About the Project
The project seeks to explore victimisation during an understudied period of the life-course. Dominant criminological research methodologies tend to truncate and contract the age range of those studied, leaving the elderly and unyoung under-researched and inadequately theorised criminologically and victimologically. This dearth of research on the elderly as victims of crime is particularly marked in the UK context and is surprising given the changing demographics and ageing nature of populations, which surely raises a range of interesting and important criminological and victimological questions. Taking homicide as an example, in the US context the term ‘eldercide’ is often used with reference to the killing of older people (Chu & Kraus, 2004). This term has not been used in the UK context to date but, as Roberts and Willits (2012: 185) point out, older victims of homicide ‘are likely to become more frequent in absolute terms, and represent a greater share of all homicides, as aging baby boomers create a much larger population of older adults’. Consequently, there is likely to be an ‘increasing prominence’ of elder homicide (Roberts and Willits, 2012, p.185). Though the project offers the opportunity to explore different types of violence that are experienced across the lifespan, the inquiry will specifically focus on Gender-based Violence Amongst Older People. Adopting a critical, yet sympathetic, approach, the inquiry will be contextualised within the life-course approach to studying crime and victimisation (Carlsson and Sarnecki 2016). It is anticipated that the inquiry will be steered towards the patterns of (sometimes-lethal) violence perpetrated against older women. The continuing experiences of domestic abuse into old age and the onset of it during older age is fairly absent in the domestic abuse literature and older women’s needs are not well served by specialist organisations which tend to focus on supporting young women to recognise coercive control and to leave violent partners. As the ageing population continues to grow, patterns of sexual violence and homicide amongst the elderly are worthy of much more criminological attention. The proposed research will draw on the ideas that criminology is age-limited (Cullen, 2011), biased towards a focus on those under the age of 59 and, at the older age end of the life-course, older people are subjected to ageist stereotypes linked to vulnerability and victimhood (Bows 2017). This project will commence from a victimological perspective. It starts from a position that sees the elderly as ignored in existing theoretical and empirical contributions to understanding violence against women and in the vast majority of studies of gender-based harms and violence. However, it will also explore further potential gender patterns to fatal violence that are thrown into sharp relief through for example, a close examination of the socio-economic demographics of fatal homicide. Using an innovative mixed method approach to the empirical research of this topic area, the research will explore invisible victims of bodily violence.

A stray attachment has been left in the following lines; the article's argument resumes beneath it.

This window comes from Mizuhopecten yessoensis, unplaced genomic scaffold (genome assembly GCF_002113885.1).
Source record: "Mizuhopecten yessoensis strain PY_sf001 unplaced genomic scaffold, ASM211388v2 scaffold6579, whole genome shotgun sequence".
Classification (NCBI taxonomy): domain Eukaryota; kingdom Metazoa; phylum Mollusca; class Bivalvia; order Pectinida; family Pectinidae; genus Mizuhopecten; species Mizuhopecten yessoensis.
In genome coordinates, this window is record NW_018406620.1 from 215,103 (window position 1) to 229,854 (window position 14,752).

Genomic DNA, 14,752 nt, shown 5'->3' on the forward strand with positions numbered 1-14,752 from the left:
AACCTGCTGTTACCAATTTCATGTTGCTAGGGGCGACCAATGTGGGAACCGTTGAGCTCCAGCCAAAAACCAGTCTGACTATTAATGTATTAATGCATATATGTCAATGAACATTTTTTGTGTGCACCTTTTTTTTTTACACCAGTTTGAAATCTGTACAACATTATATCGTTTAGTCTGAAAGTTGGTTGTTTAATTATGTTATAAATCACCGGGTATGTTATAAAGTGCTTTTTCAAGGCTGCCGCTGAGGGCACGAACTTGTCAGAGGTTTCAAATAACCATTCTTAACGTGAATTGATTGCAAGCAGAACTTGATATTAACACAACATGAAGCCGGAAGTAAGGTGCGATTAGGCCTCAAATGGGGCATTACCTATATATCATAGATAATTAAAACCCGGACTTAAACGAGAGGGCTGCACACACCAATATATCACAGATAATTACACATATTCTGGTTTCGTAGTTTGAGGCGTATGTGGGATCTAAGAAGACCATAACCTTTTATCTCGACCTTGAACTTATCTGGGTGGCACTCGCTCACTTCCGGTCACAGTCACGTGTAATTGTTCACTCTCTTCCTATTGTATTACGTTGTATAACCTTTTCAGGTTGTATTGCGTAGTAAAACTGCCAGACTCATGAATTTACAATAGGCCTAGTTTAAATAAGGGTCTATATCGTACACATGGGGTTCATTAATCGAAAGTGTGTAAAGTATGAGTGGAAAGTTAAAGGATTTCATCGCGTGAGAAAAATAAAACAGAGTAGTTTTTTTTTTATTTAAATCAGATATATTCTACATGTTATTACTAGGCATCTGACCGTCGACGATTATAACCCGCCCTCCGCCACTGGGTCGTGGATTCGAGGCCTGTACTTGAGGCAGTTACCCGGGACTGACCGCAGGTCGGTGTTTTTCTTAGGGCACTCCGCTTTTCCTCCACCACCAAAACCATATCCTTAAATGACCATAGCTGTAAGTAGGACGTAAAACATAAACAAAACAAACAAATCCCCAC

Eligibility and How to Apply
Please note eligibility requirement:
• Academic excellence of the proposed student i.e. 2:1 (or equivalent GPA from non-UK universities [preference for 1st class honours]); or a Masters (preference for Merit or above); or APEL evidence of substantial practitioner achievement.
• Appropriate IELTS score, if required.
• Applicants cannot apply for this funding if currently engaged in Doctoral study at Northumbria or elsewhere.
For further details of how to apply, entry requirements and the application form, see
Please note: Applications that do not include a research proposal of approximately 1,000 words (not a copy of the advert), or that do not include the advert reference (e.g. RDF18/…) will not be considered.
Deadline for applications: 28 January 2018
Start Date: 1 October 2018
Northumbria University takes pride in, and values, the quality and diversity of our staff. We welcome applications from all members of the community. The University holds an Athena SWAN Bronze award in recognition of our commitment to improving employment practices for the advancement of gender equality and is a member of the Euraxess network, which delivers information and support to professional researchers
The studentship includes a full stipend, paid for three years at RCUK rates (for 2017/18, this is £14,553 pa) and fees
Recent publications by supervisors relevant to this project:
Davies, P. and Biddle, P. (2017) ‘Implementing a perpetrator focused partnership approach to tackling domestic abuse: The opportunities and challenges of criminal justice localism’, Criminology & Criminal Justice. First Published October 15, 2017, DOI: 10.1177/1748895817734590.
Davies, P., Francis, P. and Greer, C. (eds) (2017) Victims, Crime and Society. Second edition. London: Sage.
Davies, P. (2018) ‘Feminist Voices, Gender and Victimisation’, in S.L. Walklate (ed) Handbook on Victims and Victimology. Second edition. London: Routledge. Pp107-123.
Davies, P., Francis, P. and Wyatt, T. (eds) (2014) Invisible Crimes and Social Harms. Basingstoke: Palgrave Macmillan Press, ‘Critical Criminological Perspectives Series’ edited by R Walters and D. Drake. ISBN978-1-137-34781-7.
Davies, P. (under review) ‘Children as Victims’, in a Special edition ‘Victim Identities and Hierarchies’. International Review of Victimology.
Bows, H. and Davies, P (submitted) ‘Elder homicide: Developing an evidence base on the gender patterning and characteristics of fatal violence amongst the elderly’. British Journal of Criminology.
Davies, P. ‘Gender different responses to child sexual abuse by non-offending family members’. Child Abuse & Neglect.